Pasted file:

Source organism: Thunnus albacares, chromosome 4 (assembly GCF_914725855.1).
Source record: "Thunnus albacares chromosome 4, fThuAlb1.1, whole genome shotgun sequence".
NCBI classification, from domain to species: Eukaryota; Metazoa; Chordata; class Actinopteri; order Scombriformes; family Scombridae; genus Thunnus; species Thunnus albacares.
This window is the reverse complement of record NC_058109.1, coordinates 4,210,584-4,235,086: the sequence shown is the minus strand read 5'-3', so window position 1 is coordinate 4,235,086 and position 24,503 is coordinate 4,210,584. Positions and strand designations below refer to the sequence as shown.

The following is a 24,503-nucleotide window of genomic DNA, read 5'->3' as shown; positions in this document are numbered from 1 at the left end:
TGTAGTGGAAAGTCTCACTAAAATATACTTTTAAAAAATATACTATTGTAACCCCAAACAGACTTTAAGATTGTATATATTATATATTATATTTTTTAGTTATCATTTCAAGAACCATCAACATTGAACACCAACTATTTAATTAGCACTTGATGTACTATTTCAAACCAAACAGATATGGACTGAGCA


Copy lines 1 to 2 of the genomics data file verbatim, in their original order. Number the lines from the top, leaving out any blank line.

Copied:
Source organism: Thunnus albacares, chromosome 4 (assembly GCF_914725855.1).
Source record: "Thunnus albacares chromosome 4, fThuAlb1.1, whole genome shotgun sequence".